The Lopez 'Land Ethic': What It's Like Growing Your Own Food

[Alana Siegner, ERG graduate student] 

Volunteer Harvest Days (Siegner)

These people I’ve been surrounded by this past summer have taught me to believe in my goals for the future (“How’re you gonna have a dream come true if you don’t have a dream?” my farmer Doug likes to say); they’ve taught me to better articulate my current research aims; to build relationships with people of all ages; to appreciate and learn from natural beauty; to communicate well; and to express gratitude openly.

During the months of June and July, and for a week in August, I’ve been working on a small organic vegetable farm on Lopez Island, off the coast of Washington State.

Sweetbriar Farm Stand Saturdays (Siegner)

Lopez is a small island of about 2,500 permanent residents, and its 29.5 square miles are predominantly agricultural. It is known for farming and for the “Lopez Wave” exchanged between passing motorists. For someone studying sustainable agriculture and farm-to-school programs, Lopez is an ideal place to spend a few months sans textbooks and problem sets -- immersed in the farming lifestyle.

I developed many concrete skills while living and working on Lopez: how to drive a tractor and backhoe, how to set up drip irrigation systems, how to use an array of different weeding tools, how to properly maintain compost piles, and how to water different types of plants. I also gained conceptual knowledge I’d been lacking: how many gallons of water are required for 3 acres of veggies per day using drip vs. sprinkler systems (about 10 times less); how to attract native pollinators; best practices for rebuilding soil health and promoting soil carbon storage; the economics of small farms; and the benefits of growing many varieties of each plant (we grew 13 varieties of lettuce and over 20 heirloom varieties of tomatoes).

Laney haying with the backhoe (Siegner)

I worked at the Sweetbriar Farm 3 days a week, walking the fields alongside Doug each morning at 7 am as we made a work plan for the day, and cooking meals with Tamara most evenings. We planted over 5,000 row-feet of veggies while I was there. I worked at the Lopez School 2 days a week, helping the garden managers run the farm to school program in the summer months while students are out of school. The kids do a lot of work on the ½ acre farm and orchard during the school year, planting, weeding and harvesting over 6,000 lbs of produce, which goes straight into their cafeteria lunches. During the summer months, Suzanne and Valeri keep up the good work with help from occasional interns.

In addition to harvesting and planting for the fall, we fixed the irrigation system, built new planting areas, and put up lots of food in the kitchen, preserving for the school year food items like pesto, veggie roasts, hot pepper relish, raspberries, and tomato sauce.

Tomatoes at the school greenhouse (Siegner)

Aside from these “hard” skills gained from working with my hands, I found my two months on Lopez most transformative because of the softer skills I developed from working in such a sustainable, waste-water-and-energy conscious, close-knit community.

The people I met were very open to conversation about whatever it was that they did on Lopez, and with most people it was at least 4 different things. Someone might volunteer at The Dump (the award-winning recycling facility on the island), teach at the school, run a B&B, and sell their copper crafts at the Farmer’s Market each weekend. Or they may operate a goat dairy, play the fiddle at island square dances, keep bees, and write for the island blog, Project 468.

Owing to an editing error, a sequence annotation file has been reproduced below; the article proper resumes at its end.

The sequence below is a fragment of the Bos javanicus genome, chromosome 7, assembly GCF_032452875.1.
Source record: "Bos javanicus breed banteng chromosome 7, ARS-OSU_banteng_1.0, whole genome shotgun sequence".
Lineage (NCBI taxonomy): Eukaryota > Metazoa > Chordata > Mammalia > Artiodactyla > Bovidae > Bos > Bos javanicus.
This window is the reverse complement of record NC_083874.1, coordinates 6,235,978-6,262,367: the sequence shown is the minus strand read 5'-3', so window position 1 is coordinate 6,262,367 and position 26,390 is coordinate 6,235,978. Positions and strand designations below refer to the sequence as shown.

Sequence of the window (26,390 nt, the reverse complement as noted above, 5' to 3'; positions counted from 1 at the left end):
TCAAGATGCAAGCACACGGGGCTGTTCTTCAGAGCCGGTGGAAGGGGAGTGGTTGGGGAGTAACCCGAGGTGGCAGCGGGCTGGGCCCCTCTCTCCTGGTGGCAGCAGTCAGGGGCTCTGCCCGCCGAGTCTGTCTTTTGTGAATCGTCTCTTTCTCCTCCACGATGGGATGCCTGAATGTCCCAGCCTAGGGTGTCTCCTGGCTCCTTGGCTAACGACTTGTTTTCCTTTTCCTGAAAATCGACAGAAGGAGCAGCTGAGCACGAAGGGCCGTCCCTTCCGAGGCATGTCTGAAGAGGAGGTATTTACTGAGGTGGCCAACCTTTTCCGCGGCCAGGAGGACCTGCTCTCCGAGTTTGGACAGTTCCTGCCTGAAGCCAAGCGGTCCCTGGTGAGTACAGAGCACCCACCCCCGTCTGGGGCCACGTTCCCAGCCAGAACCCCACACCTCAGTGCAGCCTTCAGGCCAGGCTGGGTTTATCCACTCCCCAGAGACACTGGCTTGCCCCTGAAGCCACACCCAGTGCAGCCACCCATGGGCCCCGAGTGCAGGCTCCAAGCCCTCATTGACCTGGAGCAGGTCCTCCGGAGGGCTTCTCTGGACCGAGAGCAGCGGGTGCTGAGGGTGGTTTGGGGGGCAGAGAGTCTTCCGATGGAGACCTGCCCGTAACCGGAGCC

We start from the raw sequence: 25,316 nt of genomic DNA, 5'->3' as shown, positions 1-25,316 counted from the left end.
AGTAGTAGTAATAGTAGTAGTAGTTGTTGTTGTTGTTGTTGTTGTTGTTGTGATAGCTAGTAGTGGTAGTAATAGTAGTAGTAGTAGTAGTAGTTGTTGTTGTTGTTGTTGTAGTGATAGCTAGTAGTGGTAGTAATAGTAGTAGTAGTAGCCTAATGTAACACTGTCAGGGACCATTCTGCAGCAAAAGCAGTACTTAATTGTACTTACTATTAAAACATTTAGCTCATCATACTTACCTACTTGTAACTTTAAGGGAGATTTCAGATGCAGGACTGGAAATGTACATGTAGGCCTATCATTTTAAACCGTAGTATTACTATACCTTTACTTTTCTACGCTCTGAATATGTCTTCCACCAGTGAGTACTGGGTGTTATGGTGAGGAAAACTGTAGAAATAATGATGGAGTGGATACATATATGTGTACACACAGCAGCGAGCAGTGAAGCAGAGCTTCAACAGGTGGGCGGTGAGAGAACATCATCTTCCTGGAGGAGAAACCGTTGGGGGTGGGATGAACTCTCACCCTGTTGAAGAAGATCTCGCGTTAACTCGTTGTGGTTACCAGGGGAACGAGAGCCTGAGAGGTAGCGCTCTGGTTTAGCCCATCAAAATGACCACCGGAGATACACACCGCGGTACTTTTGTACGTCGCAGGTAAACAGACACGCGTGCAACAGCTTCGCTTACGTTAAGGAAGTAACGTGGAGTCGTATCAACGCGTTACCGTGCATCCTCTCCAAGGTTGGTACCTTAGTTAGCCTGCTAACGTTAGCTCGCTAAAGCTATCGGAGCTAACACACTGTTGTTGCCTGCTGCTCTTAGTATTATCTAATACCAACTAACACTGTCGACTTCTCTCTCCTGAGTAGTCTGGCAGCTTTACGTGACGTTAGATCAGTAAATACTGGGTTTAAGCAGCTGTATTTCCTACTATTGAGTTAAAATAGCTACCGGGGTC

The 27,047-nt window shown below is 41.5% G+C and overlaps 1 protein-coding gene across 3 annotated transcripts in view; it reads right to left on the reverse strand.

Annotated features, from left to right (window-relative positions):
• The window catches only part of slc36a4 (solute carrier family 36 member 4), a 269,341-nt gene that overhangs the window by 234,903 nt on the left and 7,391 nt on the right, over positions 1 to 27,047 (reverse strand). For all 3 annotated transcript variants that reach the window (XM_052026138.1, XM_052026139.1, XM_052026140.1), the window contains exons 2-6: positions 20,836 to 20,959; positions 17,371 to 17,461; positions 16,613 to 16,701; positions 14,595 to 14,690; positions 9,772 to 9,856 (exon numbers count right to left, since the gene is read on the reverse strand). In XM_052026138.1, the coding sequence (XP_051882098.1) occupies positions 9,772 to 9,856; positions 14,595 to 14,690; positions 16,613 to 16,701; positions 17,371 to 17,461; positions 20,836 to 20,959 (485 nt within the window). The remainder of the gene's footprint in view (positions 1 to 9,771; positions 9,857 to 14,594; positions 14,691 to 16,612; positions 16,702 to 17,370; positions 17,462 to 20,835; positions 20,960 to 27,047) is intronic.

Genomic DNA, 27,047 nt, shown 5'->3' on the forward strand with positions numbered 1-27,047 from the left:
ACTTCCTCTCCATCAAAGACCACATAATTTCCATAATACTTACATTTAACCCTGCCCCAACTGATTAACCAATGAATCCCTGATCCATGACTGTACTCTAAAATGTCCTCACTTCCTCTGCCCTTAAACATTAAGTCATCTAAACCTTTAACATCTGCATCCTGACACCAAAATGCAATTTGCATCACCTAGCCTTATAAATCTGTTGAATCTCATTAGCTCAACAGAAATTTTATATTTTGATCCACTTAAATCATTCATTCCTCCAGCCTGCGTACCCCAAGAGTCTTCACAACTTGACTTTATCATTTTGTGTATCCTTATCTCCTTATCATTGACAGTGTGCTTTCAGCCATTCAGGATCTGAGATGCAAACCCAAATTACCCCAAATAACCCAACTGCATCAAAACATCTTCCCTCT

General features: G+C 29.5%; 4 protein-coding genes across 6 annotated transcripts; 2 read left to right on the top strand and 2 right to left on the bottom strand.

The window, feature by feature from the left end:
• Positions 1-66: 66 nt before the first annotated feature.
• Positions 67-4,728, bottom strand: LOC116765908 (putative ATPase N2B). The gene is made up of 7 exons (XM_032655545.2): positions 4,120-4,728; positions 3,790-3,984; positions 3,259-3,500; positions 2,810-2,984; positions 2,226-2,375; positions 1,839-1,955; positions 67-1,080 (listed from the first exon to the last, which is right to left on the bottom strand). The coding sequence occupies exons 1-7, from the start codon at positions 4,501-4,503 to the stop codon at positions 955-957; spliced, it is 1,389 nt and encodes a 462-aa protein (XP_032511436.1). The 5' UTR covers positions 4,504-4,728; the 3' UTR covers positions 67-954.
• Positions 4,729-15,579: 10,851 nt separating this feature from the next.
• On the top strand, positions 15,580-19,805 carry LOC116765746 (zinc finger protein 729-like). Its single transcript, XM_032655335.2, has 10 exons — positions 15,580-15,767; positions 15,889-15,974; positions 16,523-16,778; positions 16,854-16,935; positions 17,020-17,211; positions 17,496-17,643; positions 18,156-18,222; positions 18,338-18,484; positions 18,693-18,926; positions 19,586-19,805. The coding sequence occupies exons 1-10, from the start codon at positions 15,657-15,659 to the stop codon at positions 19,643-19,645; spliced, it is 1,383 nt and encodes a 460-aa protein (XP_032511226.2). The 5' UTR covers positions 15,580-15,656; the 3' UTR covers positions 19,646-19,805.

ERG alumni Chris and Chom Greacen, part of the Lopez community, travel regularly to Southeast Asia, collect signatures for the WA 732 Initiative to institute a carbon tax in WA state, maintain a thriving home garden, raise 2 kids, live in a (soon to be certified) net zero energy home, and when I arrived were eating a 100% local Lopez diet.

Common Ground community, an affordable housing community working towards net-zero status, where Chris and Chom Greacen live (Siegner)

A union of the “soft” and “hard” skillsets of Lopez came out in my running friend Diana’s statement that summarizes the attitude of many Lopezians: “I like to move my body in nature and experience this feeding of my soul.”

Aldo Leopold, too, articulated a mental and physical union of sorts in his concept of a “land ethic.” By combining actions and beliefs into an environmental lifestyle, a healthier, more resilient world is possible. By following the Lopez example of working with the land rather than against it, in combination with a thriving sense of civic engagement and community wellbeing, a more sustainable, environmentally restorative food system results.

The corn grows (Siegner)

Note: The views expressed here belong solely to the author of each entry and are not representative of the position of the Energy and Resources Group, UC Berkeley.


  1. Wonderful Laney! Hope to hear more from you as your experiences continue to open your eyes in more ways!

    Mary Wondra

  2. As an ERGie and a Lopezian, it's great to see this post that knits together my worlds.

    Today was full-on fall-mode at the Sweetbrier farm: pulling out the corn stalks you planted, and pulling up spent lettuce.

  3. Nicely done, Laney! How wonderful that you were able to take the time to slow down "to the speed of life"! So many lessons can be learned when you are present to notice. Looking forward to hearing about where your journey takes you.

  4. Thanks for the supportive comments and updates on Sweetbriar Farm fall activities! Looking forward to coming back in January as I continue my Master's project research on sustainable food systems and farm to school programs in the San Juans :)



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